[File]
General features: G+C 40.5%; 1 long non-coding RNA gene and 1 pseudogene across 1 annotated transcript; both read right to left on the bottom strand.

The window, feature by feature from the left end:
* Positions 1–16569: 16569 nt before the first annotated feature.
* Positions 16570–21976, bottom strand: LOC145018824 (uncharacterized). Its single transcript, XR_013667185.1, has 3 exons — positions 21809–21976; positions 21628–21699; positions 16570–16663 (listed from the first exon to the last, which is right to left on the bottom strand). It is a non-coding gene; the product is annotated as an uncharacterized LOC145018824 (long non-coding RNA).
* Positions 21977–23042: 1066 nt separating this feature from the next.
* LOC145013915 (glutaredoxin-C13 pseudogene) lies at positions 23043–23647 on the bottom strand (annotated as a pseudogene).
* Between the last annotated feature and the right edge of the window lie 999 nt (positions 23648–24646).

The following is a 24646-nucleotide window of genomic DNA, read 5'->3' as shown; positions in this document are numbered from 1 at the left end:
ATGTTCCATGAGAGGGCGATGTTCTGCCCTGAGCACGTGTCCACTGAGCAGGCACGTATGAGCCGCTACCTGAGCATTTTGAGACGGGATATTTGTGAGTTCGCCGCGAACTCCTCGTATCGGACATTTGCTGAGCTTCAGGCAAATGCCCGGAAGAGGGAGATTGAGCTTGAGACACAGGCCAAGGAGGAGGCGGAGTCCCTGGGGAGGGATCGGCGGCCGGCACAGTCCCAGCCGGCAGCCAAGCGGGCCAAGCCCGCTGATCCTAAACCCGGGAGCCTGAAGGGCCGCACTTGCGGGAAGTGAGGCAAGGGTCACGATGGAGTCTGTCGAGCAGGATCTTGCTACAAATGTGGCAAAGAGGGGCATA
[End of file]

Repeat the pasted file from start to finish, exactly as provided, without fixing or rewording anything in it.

General features: G+C 40.5%; 1 long non-coding RNA gene and 1 pseudogene across 1 annotated transcript; both read right to left on the bottom strand.

The window, feature by feature from the left end:
* Positions 1–16569: 16569 nt before the first annotated feature.
* Positions 16570–21976, bottom strand: LOC145018824 (uncharacterized). Its single transcript, XR_013667185.1, has 3 exons — positions 21809–21976; positions 21628–21699; positions 16570–16663 (listed from the first exon to the last, which is right to left on the bottom strand). It is a non-coding gene; the product is annotated as an uncharacterized LOC145018824 (long non-coding RNA).
* Positions 21977–23042: 1066 nt separating this feature from the next.
* LOC145013915 (glutaredoxin-C13 pseudogene) lies at positions 23043–23647 on the bottom strand (annotated as a pseudogene).
* Between the last annotated feature and the right edge of the window lie 999 nt (positions 23648–24646).

The following is a 24646-nucleotide window of genomic DNA, read 5'->3' as shown; positions in this document are numbered from 1 at the left end:
ATGTTCCATGAGAGGGCGATGTTCTGCCCTGAGCACGTGTCCACTGAGCAGGCACGTATGAGCCGCTACCTGAGCATTTTGAGACGGGATATTTGTGAGTTCGCCGCGAACTCCTCGTATCGGACATTTGCTGAGCTTCAGGCAAATGCCCGGAAGAGGGAGATTGAGCTTGAGACACAGGCCAAGGAGGAGGCGGAGTCCCTGGGGAGGGATCGGCGGCCGGCACAGTCCCAGCCGGCAGCCAAGCGGGCCAAGCCCGCTGATCCTAAACCCGGGAGCCTGAAGGGCCGCACTTGCGGGAAGTGAGGCAAGGGTCACGATGGAGTCTGTCGAGCAGGATCTTGCTACAAATGTGGCAAAGAGGGGCATA